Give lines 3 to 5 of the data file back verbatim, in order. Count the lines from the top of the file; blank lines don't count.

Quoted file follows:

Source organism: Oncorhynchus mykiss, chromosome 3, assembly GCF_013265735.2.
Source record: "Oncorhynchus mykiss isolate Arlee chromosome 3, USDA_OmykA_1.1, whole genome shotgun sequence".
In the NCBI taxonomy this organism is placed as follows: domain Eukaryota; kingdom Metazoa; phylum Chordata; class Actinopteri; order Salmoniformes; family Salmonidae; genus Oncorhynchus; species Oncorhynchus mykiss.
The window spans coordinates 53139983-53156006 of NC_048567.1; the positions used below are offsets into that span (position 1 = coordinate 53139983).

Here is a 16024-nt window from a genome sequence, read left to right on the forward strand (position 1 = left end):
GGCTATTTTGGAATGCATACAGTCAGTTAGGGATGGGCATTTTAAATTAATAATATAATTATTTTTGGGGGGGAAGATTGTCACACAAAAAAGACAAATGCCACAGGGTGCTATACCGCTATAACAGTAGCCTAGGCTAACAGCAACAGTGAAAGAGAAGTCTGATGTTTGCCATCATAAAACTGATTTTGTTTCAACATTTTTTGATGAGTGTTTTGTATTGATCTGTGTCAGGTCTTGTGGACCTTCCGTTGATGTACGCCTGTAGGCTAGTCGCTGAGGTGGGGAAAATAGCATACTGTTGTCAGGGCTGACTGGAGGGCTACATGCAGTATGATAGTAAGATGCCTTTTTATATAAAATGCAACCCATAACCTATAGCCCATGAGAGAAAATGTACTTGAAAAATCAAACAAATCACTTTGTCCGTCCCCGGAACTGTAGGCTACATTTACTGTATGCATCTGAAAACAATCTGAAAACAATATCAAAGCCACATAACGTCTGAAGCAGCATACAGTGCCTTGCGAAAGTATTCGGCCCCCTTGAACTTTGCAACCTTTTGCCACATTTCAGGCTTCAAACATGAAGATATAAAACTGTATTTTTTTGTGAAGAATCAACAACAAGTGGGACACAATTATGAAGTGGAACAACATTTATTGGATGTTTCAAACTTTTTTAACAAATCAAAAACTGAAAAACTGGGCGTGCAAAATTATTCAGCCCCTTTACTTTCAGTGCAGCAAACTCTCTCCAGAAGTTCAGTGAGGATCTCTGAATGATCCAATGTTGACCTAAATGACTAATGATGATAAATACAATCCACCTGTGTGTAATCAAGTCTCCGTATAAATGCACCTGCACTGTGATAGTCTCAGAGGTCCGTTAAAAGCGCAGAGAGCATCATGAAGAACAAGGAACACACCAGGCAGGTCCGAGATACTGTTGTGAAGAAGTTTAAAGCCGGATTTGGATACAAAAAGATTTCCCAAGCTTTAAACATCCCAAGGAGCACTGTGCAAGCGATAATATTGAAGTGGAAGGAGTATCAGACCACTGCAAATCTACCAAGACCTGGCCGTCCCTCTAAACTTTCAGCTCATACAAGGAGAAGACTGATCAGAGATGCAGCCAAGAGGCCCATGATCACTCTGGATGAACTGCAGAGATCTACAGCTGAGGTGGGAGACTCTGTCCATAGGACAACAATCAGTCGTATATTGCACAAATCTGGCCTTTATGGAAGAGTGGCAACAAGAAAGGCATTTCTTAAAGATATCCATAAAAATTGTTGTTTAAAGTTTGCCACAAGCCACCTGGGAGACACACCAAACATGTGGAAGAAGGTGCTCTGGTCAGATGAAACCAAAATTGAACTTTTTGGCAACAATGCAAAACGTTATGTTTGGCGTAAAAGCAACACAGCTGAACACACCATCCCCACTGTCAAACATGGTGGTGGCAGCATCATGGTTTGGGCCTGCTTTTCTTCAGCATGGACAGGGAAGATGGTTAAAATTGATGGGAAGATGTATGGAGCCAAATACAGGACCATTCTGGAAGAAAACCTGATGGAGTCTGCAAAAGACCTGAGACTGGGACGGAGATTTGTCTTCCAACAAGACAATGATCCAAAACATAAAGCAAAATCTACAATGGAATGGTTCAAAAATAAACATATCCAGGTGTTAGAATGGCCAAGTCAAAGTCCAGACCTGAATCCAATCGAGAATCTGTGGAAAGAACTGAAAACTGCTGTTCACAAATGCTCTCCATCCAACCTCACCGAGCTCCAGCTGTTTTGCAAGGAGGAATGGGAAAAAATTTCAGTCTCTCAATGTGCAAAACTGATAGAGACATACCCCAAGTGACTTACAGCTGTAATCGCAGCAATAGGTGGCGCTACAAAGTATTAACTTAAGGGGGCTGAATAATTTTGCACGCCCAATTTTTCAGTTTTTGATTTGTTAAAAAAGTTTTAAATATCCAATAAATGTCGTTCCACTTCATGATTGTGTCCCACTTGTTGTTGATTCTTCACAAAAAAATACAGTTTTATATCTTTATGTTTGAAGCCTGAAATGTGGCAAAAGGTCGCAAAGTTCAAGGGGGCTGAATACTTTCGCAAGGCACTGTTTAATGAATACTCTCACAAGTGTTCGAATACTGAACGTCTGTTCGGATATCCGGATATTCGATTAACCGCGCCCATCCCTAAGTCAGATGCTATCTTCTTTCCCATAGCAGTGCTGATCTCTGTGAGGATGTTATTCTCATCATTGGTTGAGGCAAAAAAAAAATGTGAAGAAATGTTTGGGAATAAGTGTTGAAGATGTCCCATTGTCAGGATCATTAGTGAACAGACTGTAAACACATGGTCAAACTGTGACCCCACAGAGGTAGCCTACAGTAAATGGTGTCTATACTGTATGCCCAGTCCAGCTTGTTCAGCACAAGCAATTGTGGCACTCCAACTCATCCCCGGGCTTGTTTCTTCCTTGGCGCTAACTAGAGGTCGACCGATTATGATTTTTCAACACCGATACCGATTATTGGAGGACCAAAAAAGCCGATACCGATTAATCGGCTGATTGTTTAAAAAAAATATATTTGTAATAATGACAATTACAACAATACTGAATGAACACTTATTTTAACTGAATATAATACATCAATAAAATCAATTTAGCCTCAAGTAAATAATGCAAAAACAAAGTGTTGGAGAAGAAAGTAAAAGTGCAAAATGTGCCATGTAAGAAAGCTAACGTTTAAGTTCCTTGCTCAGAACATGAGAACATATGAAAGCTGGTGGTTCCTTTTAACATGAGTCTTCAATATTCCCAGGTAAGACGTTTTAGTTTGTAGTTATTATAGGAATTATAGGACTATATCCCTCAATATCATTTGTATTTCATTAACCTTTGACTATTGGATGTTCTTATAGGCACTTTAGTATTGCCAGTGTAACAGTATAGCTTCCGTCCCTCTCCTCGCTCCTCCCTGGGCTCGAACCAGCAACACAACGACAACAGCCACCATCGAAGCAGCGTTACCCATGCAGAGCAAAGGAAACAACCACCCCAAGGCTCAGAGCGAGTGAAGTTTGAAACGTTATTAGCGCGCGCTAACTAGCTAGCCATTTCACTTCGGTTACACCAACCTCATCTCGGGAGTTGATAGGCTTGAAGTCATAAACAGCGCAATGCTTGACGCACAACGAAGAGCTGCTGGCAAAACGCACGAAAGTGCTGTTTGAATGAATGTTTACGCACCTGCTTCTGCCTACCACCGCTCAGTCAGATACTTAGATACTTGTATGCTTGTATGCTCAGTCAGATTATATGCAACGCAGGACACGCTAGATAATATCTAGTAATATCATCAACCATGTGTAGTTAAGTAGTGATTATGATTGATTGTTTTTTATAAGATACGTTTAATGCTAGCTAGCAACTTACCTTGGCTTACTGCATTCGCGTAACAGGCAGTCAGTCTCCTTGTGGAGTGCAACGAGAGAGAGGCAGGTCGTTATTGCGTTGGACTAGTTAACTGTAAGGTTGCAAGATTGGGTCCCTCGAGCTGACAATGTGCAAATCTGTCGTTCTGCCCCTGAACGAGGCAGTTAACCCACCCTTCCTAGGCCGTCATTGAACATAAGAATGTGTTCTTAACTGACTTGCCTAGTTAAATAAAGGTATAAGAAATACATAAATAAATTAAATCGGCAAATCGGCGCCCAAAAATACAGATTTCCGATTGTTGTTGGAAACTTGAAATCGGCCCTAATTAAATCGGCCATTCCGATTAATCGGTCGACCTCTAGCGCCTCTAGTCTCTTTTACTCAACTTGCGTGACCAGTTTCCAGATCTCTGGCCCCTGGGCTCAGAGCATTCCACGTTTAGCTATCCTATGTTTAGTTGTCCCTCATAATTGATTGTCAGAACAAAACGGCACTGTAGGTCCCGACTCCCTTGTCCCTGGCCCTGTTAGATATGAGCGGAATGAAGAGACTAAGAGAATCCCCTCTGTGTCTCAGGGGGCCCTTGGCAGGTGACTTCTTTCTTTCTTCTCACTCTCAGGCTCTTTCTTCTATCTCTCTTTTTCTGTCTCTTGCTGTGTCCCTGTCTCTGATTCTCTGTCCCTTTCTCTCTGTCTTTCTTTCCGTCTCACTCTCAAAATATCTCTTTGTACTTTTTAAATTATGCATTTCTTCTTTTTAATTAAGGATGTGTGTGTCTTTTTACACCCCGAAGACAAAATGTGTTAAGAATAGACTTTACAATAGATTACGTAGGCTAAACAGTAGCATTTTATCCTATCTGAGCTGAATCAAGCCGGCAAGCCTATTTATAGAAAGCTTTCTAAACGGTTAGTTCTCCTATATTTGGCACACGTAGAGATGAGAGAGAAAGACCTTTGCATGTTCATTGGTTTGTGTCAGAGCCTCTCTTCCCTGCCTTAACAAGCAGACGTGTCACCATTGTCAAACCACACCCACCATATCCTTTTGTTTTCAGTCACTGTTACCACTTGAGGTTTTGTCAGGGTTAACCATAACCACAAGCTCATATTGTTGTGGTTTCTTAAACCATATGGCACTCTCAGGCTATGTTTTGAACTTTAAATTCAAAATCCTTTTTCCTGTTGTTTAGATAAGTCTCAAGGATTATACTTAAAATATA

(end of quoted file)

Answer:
In the NCBI taxonomy this organism is placed as follows: domain Eukaryota; kingdom Metazoa; phylum Chordata; class Actinopteri; order Salmoniformes; family Salmonidae; genus Oncorhynchus; species Oncorhynchus mykiss.
The window spans coordinates 53139983-53156006 of NC_048567.1; the positions used below are offsets into that span (position 1 = coordinate 53139983).

Here is a 16024-nt window from a genome sequence, read left to right on the forward strand (position 1 = left end):